Over the last few days, many Evangelical Christians have rejoiced in two landmark Supreme Court decisions. The most notable, of course, is the Dobbs decision that overturned Roe v. Wade. I plan to write my reflections on that decision soon, but I’m still sorting through my very mixed emotions about it and prefer to take a bit more time to think. However, the second decision, released on Monday July 27th is also significant, and I don’t need as much time to think about it, so I’ll comment on it first.
Most readers will be familiar with the basics of the case: High school football coach Joseph Kennedy lost his job over his refusal to stop his practice of praying at the 50-yard line after games. He sued, claiming that his rights of freedom of religion and free speech were violated and, ultimately, the Supreme Court sided with him. The case is obviously more complex than that, but my reflections don’t really address the merits of Mr. Kennedy’s case or of his prayer practice. I believe his faith is genuine and that as a Christian he sincerely desired to honor his Lord and Savior as well as publicly giving glory to God after the game, win or lose.
And I believe he should have the right to express his faith publicly. However, I have a question.
What if the coach had been a Muslim? And what if he had wanted to express his Muslim faith via a 50-yard-line post-game prayer? Or what if he’d been a Hindu? Or Sikh? Or Buddhist? Or Wiccan?
Would those who now celebrate Mr. Kennedy’s victory still be rejoicing?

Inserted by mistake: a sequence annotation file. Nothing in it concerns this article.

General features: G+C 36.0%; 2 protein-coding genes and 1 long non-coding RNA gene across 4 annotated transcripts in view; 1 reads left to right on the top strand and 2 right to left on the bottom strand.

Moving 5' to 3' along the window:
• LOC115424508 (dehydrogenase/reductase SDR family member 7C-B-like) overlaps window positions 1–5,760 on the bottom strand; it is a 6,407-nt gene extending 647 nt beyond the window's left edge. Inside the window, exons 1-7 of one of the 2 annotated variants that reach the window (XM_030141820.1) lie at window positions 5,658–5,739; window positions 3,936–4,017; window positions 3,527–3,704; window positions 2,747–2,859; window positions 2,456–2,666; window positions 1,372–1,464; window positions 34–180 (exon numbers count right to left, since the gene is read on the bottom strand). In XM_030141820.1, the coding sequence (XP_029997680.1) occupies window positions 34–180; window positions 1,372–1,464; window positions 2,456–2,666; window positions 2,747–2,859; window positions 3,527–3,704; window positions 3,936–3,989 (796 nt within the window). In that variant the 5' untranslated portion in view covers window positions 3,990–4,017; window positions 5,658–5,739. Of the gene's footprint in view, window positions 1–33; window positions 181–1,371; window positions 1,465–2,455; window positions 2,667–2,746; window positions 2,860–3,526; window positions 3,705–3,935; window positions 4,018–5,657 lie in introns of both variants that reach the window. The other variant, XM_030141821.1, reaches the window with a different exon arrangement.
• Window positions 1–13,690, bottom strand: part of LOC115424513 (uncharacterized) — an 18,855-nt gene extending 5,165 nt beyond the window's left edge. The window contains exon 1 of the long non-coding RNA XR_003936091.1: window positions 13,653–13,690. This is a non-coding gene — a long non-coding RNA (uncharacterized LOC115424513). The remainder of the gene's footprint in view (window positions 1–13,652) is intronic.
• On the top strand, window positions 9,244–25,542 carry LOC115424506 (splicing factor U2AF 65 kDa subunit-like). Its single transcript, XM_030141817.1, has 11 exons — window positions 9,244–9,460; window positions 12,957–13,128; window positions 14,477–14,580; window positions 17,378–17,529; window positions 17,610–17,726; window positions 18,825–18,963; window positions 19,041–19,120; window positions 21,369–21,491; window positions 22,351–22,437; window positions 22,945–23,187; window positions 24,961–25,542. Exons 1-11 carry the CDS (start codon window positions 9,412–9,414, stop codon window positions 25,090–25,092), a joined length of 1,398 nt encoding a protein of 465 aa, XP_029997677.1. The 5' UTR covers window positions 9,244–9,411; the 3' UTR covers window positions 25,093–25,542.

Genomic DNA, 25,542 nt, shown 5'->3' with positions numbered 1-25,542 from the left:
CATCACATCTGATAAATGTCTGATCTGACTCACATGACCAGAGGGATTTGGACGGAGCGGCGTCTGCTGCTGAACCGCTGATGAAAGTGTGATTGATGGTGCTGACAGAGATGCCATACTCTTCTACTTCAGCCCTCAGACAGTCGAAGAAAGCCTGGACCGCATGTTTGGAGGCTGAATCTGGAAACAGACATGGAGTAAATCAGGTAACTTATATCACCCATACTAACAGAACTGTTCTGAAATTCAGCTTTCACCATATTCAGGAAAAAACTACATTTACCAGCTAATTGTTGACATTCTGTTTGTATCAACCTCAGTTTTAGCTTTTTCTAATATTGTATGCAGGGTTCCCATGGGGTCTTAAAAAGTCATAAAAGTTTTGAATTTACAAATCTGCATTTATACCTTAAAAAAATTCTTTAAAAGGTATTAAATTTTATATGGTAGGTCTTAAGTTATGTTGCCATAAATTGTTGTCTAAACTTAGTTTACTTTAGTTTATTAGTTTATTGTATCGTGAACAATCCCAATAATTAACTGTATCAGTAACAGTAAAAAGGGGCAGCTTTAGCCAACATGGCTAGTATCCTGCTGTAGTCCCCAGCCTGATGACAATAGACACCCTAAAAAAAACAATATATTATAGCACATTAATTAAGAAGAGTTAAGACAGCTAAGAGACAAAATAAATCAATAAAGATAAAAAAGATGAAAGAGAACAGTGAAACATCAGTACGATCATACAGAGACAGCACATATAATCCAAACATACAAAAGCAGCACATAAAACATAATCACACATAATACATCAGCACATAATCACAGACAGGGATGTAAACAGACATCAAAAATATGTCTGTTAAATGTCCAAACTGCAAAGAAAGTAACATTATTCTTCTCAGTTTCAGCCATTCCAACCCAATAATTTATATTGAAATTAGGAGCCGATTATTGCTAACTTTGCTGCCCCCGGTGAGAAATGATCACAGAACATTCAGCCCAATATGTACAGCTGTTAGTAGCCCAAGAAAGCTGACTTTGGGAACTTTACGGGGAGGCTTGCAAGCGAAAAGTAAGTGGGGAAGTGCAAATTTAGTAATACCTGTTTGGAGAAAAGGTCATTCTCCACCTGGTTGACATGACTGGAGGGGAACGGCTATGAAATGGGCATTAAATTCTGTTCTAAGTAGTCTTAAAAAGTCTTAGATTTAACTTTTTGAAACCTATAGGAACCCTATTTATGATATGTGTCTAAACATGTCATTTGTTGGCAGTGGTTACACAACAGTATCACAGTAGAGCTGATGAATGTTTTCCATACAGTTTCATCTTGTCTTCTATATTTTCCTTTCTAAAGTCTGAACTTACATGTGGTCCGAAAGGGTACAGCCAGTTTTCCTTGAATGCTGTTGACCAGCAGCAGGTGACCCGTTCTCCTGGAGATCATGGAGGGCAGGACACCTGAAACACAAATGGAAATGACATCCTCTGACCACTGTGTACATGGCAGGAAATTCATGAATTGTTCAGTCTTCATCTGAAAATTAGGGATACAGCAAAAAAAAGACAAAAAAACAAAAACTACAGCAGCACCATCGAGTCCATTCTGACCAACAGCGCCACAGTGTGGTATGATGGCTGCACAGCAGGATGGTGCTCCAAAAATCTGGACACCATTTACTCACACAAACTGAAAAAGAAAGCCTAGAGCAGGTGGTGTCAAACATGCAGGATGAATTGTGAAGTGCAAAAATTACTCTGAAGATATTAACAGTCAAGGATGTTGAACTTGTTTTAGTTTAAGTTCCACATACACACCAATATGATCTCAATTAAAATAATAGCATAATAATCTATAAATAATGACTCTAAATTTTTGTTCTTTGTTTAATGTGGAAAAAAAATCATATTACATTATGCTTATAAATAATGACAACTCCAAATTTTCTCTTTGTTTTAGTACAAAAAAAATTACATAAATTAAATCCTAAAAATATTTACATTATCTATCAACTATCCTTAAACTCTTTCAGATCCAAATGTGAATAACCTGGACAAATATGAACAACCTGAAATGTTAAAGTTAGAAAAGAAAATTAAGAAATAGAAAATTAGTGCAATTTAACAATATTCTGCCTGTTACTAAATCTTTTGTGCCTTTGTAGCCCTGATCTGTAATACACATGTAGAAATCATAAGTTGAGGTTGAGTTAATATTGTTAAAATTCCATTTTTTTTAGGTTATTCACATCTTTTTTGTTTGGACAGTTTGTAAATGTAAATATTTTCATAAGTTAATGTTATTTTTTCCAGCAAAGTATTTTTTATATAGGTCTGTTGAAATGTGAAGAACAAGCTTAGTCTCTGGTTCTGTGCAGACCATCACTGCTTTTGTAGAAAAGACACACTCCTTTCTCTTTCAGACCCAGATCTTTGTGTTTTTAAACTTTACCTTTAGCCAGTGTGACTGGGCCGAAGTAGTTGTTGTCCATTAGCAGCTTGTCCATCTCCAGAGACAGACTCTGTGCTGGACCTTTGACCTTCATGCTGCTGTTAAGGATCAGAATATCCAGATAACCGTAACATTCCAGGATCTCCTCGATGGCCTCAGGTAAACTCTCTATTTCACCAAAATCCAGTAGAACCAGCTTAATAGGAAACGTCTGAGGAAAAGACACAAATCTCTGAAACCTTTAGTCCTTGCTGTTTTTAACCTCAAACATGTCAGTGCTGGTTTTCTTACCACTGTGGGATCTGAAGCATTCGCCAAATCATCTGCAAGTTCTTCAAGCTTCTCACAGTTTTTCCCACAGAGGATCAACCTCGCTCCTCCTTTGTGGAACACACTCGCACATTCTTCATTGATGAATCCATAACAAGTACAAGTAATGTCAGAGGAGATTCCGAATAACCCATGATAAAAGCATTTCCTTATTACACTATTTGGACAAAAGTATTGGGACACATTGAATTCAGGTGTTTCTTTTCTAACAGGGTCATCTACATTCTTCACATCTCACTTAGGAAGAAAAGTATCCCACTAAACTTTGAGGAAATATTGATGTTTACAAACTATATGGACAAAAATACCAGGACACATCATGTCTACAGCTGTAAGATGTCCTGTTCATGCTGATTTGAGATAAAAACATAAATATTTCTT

Would they support his efforts to express his faith publicly?
Or would they be afraid that a Muslim was trying to convert their children?
Would our conservative Supreme Court have affirmed his right to pray to Allah at the 50-yard line? I hope so, but I wonder…
I’m by no means a legal or constitutional scholar. But it seems to me that the establishment clause was intended to prevent the government from favoring one religion over another. So, I think this is a good decision provided it’s a decision that applies to all faiths.
I believe Coach Kennedy should have the right to express his faith publicly. But when a Muslim, or Hindu, or Sikh, or Buddhist wants to do the same thing, they should be allowed that same freedom.
That’s what freedom of religion is all about.
If you don’t think so, then perhaps you don’t really believe in freedom of religion. You believe in freedom for Christians, which is something very different.
And if that’s what the Supreme Court just affirmed, then they just threw the establishment clause under the bus.
That’s my tuppence worth. What’s yours?
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